Rahil Patel

| (• ◡•)|/ \(❍ᴥ❍ʋ).

Category Archives for: Games


21 January 2014 by Rahil

I decided to play a game, alone.

It has been a very long time. Steam informs me almost a year.

It’s weird to do something alone now.

I tried Costume Quest, and despite it having a funny little script, good humor, a Halloween theme, nostalgia of my upbringing in suburban America, and an all around great production, it’s still a genre game. Therefore it did not appeal to me. Furthermore it carries over the cons of JRPGs: chore quests like finding things, a JRPG battle system of which numbers do not matter and fighting requires no tactics or brainpower, ‘n some other junk. I stopped very early in.

Then I played Proteus. I walked from one side of the island to the other, at awe at the visual and audio, quickly concluding it was a simple audio-visual experience. It reminded me of a 3d version of Seasons [made during NY GGJ 2012]. Something fitting as an installation piece at a museum.

I nearly turned it off. I didn’t. Instead, I decided to circle the island, just to soak it in for a few more minutes.

That was a crucial decision point. The first 5 minutes of any media. And it was successful.

I played through the rest of the game. Exploring. Every sight picture worthy. Interacting with everything, wanting to hear what new sounds come, what new animation occurs. The little crabs and their tribal drum music, the bunny-like creatures, the amazing sounding owl, the elusive white bunny, dandelion seed heads floating about, stars, fireflies. And through all the seasons. A partly cloudy beautiful spring, an equally beautiful summer, looking into the sun causes vision to go white, autumn brings the leaves down and even more rain and clouds just below the mountain, and the climactic, dreamy winter. It was like traveling through a digital world, with all the interactions in tact. Traveling, while in reality it’s raining outside and I’m on my computer.

Perhaps it’s not much of a game, as there aren’t many rules. It takes a single element found in many great games, exploration, and singles it out, resulting in a minimalist experience. The slow-moving, cinematic, 3d exploration of Shadow of the Colossus or any Bethesda game. Then adding a little interaction. Perhaps it’s proof, proof that games can evoke feelings.

Nah, never mind that thought. There just isn’t enough game to prove that here. It’s an audio-visual experience with very little input. My proof of this statement via thought experiment: If I had watched the game instead of playing it, I think it would have offered the same experience.

Game or not, it’s a worthy experience, one I value more than most of the games available on Steam.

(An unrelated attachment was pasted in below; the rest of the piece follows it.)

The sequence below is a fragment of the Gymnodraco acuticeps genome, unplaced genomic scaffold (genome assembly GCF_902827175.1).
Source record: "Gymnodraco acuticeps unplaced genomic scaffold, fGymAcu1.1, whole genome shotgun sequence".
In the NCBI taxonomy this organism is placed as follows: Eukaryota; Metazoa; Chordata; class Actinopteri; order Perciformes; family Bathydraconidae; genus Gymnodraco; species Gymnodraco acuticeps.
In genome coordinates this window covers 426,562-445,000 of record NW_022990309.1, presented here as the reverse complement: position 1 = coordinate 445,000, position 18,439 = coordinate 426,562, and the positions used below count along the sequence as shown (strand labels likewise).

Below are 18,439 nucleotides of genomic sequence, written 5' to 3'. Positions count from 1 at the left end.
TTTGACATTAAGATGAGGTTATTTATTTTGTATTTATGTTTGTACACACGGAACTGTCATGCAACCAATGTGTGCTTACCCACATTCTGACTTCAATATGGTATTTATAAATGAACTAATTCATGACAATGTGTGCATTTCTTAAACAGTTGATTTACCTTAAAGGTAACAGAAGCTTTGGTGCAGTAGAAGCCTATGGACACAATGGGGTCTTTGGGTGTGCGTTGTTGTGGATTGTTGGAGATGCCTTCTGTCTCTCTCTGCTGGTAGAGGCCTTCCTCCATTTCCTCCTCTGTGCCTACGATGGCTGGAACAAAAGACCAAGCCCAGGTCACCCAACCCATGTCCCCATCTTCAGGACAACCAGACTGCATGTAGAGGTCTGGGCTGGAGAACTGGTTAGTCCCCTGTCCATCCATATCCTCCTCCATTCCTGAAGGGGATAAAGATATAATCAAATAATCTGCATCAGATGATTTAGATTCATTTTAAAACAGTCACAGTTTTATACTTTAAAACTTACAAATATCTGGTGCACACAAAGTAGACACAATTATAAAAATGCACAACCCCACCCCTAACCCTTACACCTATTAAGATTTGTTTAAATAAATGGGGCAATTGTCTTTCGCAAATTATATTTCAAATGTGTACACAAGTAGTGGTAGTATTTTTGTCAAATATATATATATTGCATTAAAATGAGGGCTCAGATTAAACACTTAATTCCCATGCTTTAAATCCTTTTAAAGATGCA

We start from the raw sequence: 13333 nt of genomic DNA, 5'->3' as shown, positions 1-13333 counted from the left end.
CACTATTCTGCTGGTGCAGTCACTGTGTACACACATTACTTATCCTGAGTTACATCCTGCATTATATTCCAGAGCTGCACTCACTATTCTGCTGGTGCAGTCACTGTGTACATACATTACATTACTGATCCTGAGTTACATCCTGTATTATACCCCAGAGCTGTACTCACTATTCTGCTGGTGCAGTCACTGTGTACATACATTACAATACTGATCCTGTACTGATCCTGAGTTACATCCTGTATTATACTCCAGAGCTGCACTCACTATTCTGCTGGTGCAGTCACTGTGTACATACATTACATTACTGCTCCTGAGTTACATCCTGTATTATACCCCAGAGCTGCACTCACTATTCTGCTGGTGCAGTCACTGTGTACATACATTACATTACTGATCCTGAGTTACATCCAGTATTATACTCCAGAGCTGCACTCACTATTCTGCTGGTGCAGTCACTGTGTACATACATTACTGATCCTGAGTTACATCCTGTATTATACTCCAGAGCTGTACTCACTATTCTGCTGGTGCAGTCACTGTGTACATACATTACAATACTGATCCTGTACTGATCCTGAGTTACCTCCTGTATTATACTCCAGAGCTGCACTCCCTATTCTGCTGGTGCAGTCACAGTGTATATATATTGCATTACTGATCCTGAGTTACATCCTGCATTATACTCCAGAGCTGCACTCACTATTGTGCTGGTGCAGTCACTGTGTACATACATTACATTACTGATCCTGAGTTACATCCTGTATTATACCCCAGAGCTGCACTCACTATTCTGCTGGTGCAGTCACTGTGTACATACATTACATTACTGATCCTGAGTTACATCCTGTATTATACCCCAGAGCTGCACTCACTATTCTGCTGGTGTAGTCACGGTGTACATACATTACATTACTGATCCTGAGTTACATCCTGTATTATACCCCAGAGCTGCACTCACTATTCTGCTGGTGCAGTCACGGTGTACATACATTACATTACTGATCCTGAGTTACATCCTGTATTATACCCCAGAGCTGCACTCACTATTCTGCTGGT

Something worth mentioning: Bad Trip by Alan Kwan has a similar exploratory feel with little interaction, with the addition of containing memories of its creator.

Leave a comment | Categories: Game Reveiws, Games

A Personal Statement for Game Design

01 January 2014 by Rahil

Written for NYU Game Design MFA application.

The Internet service man is currently haphazardly pulling cable to my parent’s house in India in a way to avoid monkeys from snagging it. Pardon the superficial errors.

Why I am interested
Games are special to me because it is one form of social interaction that my personality consistently agrees to partake in, a social event that I feel creates a new experience every play, an alternative to socially normal events, which often fail to entice me.

I self-diagnosed myself to have schizoid personality disorder (SPD). I often withdraw from social situations, have narrow focus, have trouble maintaining relationships, and am indifferent to social norms, yet, I often have strong a desire to interact with people. Nearly all of my close friends in my life were initially contacted through games. Games enabled me to be social in a way that doesn’t make me anxious, and is something I actually enjoy. It wasn’t until much later in life while living and travelling in new cities and the world that I began to interact in somewhat more socially normal ways. Without games I probably would be a hermit, a McCandless [Into the Wild]. Sounds like a lame teenage wallflower story, but I believe there’s some rational, psychological reasoning behind the interactions between schizoids and games. My life is constantly experimenting and suffering from this.

Despite my love for several arts, I think the interaction between people have a greater affect on people than the interaction between person(s) and an inanimate medium. It’s simple: moments are more memorable when shared.

Lastly, there’s just more to explore in games, interaction, urban spaces, new media, and that’s excluding its endless applications.

Personal vision, impact on the field, speculation of thesis